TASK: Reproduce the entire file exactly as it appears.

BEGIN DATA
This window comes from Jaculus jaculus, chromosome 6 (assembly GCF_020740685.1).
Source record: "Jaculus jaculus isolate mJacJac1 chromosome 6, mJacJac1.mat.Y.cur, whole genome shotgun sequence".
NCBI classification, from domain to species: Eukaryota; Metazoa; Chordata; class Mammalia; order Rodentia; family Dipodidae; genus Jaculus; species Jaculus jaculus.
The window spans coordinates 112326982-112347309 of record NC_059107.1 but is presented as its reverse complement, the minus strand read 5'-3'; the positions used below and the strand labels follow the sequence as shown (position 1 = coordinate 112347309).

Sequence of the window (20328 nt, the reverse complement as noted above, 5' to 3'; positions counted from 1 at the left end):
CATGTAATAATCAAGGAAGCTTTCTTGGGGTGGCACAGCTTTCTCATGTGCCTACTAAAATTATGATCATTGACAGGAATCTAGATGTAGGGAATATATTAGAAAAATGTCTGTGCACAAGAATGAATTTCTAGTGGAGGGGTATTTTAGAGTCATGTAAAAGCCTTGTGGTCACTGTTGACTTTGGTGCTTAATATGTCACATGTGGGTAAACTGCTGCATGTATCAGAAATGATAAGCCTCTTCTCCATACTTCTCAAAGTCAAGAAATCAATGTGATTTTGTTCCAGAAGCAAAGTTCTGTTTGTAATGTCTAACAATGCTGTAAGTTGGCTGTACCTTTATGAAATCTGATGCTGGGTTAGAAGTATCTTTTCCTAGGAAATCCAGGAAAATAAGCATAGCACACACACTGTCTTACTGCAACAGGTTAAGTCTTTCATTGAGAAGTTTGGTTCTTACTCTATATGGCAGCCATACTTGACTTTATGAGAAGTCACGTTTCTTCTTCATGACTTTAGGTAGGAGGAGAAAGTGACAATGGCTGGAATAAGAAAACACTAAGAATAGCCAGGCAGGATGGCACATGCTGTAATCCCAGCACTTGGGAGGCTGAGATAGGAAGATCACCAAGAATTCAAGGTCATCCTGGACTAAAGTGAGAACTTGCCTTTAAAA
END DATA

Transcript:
This window comes from Jaculus jaculus, chromosome 6 (assembly GCF_020740685.1).
Source record: "Jaculus jaculus isolate mJacJac1 chromosome 6, mJacJac1.mat.Y.cur, whole genome shotgun sequence".
NCBI classification, from domain to species: Eukaryota; Metazoa; Chordata; class Mammalia; order Rodentia; family Dipodidae; genus Jaculus; species Jaculus jaculus.
The window spans coordinates 112326982-112347309 of record NC_059107.1 but is presented as its reverse complement, the minus strand read 5'-3'; the positions used below and the strand labels follow the sequence as shown (position 1 = coordinate 112347309).

Sequence of the window (20328 nt, the reverse complement as noted above, 5' to 3'; positions counted from 1 at the left end):
CATGTAATAATCAAGGAAGCTTTCTTGGGGTGGCACAGCTTTCTCATGTGCCTACTAAAATTATGATCATTGACAGGAATCTAGATGTAGGGAATATATTAGAAAAATGTCTGTGCACAAGAATGAATTTCTAGTGGAGGGGTATTTTAGAGTCATGTAAAAGCCTTGTGGTCACTGTTGACTTTGGTGCTTAATATGTCACATGTGGGTAAACTGCTGCATGTATCAGAAATGATAAGCCTCTTCTCCATACTTCTCAAAGTCAAGAAATCAATGTGATTTTGTTCCAGAAGCAAAGTTCTGTTTGTAATGTCTAACAATGCTGTAAGTTGGCTGTACCTTTATGAAATCTGATGCTGGGTTAGAAGTATCTTTTCCTAGGAAATCCAGGAAAATAAGCATAGCACACACACTGTCTTACTGCAACAGGTTAAGTCTTTCATTGAGAAGTTTGGTTCTTACTCTATATGGCAGCCATACTTGACTTTATGAGAAGTCACGTTTCTTCTTCATGACTTTAGGTAGGAGGAGAAAGTGACAATGGCTGGAATAAGAAAACACTAAGAATAGCCAGGCAGGATGGCACATGCTGTAATCCCAGCACTTGGGAGGCTGAGATAGGAAGATCACCAAGAATTCAAGGTCATCCTGGACTAAAGTGAGAACTTGCCTTTAAAA